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Turkish tea is a type of tea that is popular in most of the Turkish speaking countries. It may also go under the name of Cay (which is pronounced like Chai).
Turkish tea is a camellia sinensis black tea. It is usually drunk with no additives such as milk, cream, syrups, honey or lemon. It is however, common that Turkish tea is served with 2 sugar cubes.
Turkish tea becomes “Turkish” when the black tea is derived from tea grown in the eastern Black Sea region. Most tea plantations center around what is known as Black Sea Region and in the town of Rize. In this area the climate is quite mild with a great amount of precipitation and the soil is also considered very fertile as well.
The way that Turkish tea is made is different than that of the traditional kettle. In Turkish tea there are two kettles~ one ”stacked” upon the other and the one that sits on top is smaller than that of the other. This process closely resembles that of a Russian Samovar. The Turkish name for this tea kettle is called Caydanlik. The lower level has water in it and it is brought to a rolling boil, then some of this water is then put into the top kettle. There is several heaping tablespoons of loose leaf tea is waiting for the water to be comingled with it. Then the tea will steep. It is left to steep for a longer time in order to obtain stronger tea. All the while the smaller kettle remains on top of the larger kettle (it remains very hot) effectively continuously heating the smaller kettle.
Tea plays a predominate part in that of Turkish culture. Tea is served in all households in one fashion or another. It is served in shops, and in what is known as kiraathane (a men’s only social club).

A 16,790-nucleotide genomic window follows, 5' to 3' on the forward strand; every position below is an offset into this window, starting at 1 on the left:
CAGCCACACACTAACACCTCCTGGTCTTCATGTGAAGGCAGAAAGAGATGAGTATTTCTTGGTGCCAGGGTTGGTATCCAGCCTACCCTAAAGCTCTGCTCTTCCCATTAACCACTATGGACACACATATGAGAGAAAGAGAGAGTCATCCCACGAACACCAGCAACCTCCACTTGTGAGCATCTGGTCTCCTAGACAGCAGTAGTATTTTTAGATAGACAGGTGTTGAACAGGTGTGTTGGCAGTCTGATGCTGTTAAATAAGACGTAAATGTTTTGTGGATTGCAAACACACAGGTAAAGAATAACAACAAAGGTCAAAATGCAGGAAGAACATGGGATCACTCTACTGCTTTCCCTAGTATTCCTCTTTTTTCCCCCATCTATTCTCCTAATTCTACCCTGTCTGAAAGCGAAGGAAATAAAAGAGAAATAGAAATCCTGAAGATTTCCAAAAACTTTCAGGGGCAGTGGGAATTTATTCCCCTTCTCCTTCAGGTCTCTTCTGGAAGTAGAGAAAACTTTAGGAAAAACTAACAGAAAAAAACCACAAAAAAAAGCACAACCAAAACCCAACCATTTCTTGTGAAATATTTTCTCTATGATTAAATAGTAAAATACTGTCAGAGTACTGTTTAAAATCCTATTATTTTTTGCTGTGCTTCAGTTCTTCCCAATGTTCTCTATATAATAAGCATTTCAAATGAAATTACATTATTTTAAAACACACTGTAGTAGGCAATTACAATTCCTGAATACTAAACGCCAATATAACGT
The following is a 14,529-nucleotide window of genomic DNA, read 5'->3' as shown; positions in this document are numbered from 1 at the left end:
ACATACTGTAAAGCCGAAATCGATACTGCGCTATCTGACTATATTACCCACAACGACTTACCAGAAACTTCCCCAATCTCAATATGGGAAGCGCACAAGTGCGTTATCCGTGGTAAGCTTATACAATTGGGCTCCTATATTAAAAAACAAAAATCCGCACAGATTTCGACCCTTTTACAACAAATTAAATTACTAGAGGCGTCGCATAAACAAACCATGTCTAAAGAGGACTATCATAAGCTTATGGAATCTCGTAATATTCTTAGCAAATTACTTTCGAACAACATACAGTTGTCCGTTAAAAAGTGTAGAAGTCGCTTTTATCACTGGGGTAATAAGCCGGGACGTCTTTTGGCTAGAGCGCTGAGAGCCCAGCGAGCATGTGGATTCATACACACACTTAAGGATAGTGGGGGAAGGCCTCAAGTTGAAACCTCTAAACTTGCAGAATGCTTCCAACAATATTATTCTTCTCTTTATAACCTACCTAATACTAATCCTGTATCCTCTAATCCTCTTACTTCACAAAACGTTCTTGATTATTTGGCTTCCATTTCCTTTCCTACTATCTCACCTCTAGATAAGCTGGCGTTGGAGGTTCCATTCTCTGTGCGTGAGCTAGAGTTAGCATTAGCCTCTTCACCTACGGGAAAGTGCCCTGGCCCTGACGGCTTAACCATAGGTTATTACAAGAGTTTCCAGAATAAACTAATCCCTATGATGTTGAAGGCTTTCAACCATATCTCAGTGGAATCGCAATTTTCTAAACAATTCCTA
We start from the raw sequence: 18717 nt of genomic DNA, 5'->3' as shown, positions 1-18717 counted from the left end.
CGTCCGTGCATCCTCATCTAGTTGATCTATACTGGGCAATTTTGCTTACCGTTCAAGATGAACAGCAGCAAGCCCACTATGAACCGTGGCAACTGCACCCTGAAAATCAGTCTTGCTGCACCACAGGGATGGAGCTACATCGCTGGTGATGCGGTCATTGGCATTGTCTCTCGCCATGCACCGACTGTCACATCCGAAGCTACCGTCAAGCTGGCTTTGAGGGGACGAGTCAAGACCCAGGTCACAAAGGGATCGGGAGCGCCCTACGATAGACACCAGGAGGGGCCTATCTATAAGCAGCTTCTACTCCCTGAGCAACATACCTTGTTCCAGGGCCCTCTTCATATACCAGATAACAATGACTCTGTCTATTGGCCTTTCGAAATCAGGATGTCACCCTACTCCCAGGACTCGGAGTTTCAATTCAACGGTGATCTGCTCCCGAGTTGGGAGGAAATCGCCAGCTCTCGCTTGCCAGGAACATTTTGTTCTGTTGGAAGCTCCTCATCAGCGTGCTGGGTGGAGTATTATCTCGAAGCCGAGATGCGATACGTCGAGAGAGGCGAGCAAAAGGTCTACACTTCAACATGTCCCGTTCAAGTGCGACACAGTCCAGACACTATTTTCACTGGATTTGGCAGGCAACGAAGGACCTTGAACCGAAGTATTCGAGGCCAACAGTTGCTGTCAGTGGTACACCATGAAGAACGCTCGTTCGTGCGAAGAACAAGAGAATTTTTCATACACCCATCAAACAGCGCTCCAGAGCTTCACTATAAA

Tea in Turkey is associated with being hospitable. It is a sign of friendship. Tea in Turkey is served anytime; before or after dinners. Tea in Turkey has an interesting past. While tea is widely popular it only really established itself in the 20th century. Tea was offered as an alternative to coffee. Coffee in many parts of the world and in Turkey was expensive because of the effects of World War I and the Ottoman Empire.
Tea became an easily obtained product here because it was a sustainable natural resource. In 1965 tea became popular in the households of the Turkish and by 1984 the tea monopoly was lifted. As of 2004, Turkey produced about 6-6.5% of the world’s tea production. And Turkey had the highest per capita tea consumption in the world, 2.5 kg per person with a second going to the United Kingdom with 2.1 kg per person.
Turkish tea is served in glasses, sometimes shaped like a tulip. Many hold the glasses by the rims as it is served piping hot and one often burns their fingertips! Beet sugar that is pressed into cubes called kesme is what is used to sugar the Turkish tea. When serving guests tea, the question should always be asked; would you like Koyu (means dark which is strong) or acik (means light which is weaker). If one forgets to ask, it is considered a direct insult to be served the “wrong” tea! Also a good hostess will also provide individual bowls that contain the sugar cubes thus giving the guest the option to choose sugar or not.
Tisanes are available in Turkey but are only recognized for medicinal reasons and are normally not available in shops; it is for personal home use.
Currently, tourists can obtain what is known as Apple Tea or ElmaCay. This is an alternative to drinking Turkish tea. Apple tea is sweet but slightly tart and caffeine free.
If you ever visit, try Turkish tea for the friendship and hospitality of it!
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